The offspring of depressed parents have been found to show elevated basal levels of the stress hormone cortisol. Whether heightened cortisol stress reactivity is also present in this group has yet to be clearly demonstrated. We tested whether postnatal maternal depression predicts subsequent increases in offspring biological sensitivity to social stress, as indexed by elevated cortisol reactivity.
Participants (mean age 22.4-years) derived from a 22-year prospective longitudinal study of the offspring of mothers who had postnatal depression (PND group; n = 38) and a control group (n = 38). Salivary cortisol response to a social-evaluative threat (Trier Social Stress Test) was measured.
Hierarchical linear modelling indicated that PND group offspring showed greater cortisol reactivity to the stress test than control group participants. Group differences were not explained by offspring depressive or anxiety symptoms, experiences of negative life events, elevated basal cortisol at age 13-years, subsequent exposure to maternal depression, or other key covariates.
The findings indicate that the presence of early maternal depression can predict offspring biological sensitivity to social stress in adulthood, with potential implications for broader functioning.
PMCID: PMC4309884  PMID: 25544737
Depression; Stress sensitivity; Cortisol; Maternal depression; Longitudinal; Hypothalamic–pituitary–adrenal axis
3.  The polysaccharide inulin is characterized by an extensive series of periodic isoforms with varying biological actions 
Glycobiology  2013;23(10):1164-1174.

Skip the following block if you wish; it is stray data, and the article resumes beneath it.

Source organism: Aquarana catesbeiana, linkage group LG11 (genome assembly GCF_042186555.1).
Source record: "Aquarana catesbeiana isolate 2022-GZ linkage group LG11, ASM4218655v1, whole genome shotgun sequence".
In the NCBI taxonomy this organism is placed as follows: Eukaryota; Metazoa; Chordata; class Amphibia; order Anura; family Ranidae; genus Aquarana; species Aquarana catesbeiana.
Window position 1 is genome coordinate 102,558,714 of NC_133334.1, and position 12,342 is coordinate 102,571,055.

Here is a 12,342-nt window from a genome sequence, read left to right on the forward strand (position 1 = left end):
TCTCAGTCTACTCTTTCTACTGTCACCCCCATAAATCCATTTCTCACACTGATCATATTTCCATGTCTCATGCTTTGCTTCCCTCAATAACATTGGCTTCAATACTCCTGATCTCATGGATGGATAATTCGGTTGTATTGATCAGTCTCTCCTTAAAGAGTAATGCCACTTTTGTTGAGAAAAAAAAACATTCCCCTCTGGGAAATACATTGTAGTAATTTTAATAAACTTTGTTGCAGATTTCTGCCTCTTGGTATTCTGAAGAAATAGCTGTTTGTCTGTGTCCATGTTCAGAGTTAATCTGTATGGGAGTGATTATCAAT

In studying the molecular basis for the potent immune activity of previously described gamma and delta inulin particles and to assist in production of inulin adjuvants under Good Manufacturing Practice, we identified five new inulin isoforms, bringing the total to seven plus the amorphous form. These isoforms comprise the step-wise inulin developmental series amorphous → alpha-1 (AI-1) → alpha-2 (AI-2) → gamma (GI) → delta (DI) → zeta (ZI) → epsilon (EI) → omega (OI) in which each higher isoform can be made either by precipitating dissolved inulin or by direct conversion from its precursor, both cases using regularly increasing temperatures. At higher temperatures, the shorter inulin polymer chains are released from the particle and so the key difference between isoforms is that each higher isoform comprises longer polymer chains than its precursor. An increasing trend of degree of polymerization is confirmed by end-group analysis using 1H nuclear magnetic resonance spectroscopy. Inulin isoforms were characterized by the critical temperatures of abrupt phase-shifts (solubilizations or precipitations) in water suspensions. Such (aqueous) “melting” or “freezing” points are diagnostic and occur in strikingly periodic steps reflecting quantal increases in noncovalent bonding strength and increments in average polymer lengths. The (dry) melting points as measured by modulated differential scanning calorimetry similarly increase in regular steps. We conclude that the isoforms differ in repeated increments of a precisely repeating structural element. Each isoform has a different spectrum of biological activities and we show the higher inulin isoforms to be more potent alternative complement pathway activators.